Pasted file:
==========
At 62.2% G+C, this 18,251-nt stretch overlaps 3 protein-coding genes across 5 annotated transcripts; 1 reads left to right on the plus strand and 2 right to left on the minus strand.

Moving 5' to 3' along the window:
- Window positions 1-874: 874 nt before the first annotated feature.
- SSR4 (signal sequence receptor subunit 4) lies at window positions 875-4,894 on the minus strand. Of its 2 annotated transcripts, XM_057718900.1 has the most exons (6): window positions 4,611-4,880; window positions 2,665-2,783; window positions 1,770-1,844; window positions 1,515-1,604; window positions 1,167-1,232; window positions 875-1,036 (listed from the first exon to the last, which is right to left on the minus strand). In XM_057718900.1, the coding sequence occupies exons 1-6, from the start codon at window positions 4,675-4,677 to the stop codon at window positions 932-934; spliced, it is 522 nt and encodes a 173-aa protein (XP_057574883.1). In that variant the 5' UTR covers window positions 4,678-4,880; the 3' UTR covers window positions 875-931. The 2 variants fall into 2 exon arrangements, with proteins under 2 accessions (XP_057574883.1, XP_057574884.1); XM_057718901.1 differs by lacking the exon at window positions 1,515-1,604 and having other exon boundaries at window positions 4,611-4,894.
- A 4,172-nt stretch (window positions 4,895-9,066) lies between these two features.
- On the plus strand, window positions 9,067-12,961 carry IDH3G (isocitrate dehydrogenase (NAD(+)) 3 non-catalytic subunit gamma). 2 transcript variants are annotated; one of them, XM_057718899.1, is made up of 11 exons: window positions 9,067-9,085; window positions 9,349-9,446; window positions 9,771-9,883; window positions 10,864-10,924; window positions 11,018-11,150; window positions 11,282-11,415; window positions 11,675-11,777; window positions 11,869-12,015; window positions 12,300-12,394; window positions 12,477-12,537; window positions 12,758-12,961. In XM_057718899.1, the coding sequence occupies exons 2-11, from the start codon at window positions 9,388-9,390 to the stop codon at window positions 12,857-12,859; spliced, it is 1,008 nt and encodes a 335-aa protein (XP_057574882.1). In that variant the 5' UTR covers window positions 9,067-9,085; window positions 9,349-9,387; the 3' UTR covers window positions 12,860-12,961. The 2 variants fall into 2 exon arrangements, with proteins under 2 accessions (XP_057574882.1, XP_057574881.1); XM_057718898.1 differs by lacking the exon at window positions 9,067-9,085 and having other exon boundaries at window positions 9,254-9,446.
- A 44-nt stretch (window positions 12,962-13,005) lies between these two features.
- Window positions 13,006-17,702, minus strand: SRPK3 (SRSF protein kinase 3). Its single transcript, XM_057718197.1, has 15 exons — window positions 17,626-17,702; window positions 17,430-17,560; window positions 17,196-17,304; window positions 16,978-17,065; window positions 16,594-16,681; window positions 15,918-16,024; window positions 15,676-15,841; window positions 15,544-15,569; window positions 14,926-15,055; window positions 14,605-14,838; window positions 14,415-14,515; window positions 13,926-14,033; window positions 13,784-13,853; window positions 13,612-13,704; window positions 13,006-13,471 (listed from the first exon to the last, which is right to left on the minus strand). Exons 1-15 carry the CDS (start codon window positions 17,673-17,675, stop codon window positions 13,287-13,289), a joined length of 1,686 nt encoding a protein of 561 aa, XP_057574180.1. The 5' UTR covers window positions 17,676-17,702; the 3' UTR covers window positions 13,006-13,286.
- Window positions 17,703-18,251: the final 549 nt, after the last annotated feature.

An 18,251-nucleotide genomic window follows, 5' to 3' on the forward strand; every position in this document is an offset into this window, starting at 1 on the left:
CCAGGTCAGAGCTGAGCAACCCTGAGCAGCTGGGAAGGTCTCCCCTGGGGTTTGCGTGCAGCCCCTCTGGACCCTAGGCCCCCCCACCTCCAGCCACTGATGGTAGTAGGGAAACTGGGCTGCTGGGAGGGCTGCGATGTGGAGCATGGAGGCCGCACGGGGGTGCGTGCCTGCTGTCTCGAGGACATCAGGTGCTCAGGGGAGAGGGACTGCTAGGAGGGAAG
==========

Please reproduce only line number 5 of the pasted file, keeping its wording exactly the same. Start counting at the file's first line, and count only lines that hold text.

- A 4,172-nt stretch (window positions 4,895-9,066) lies between these two features.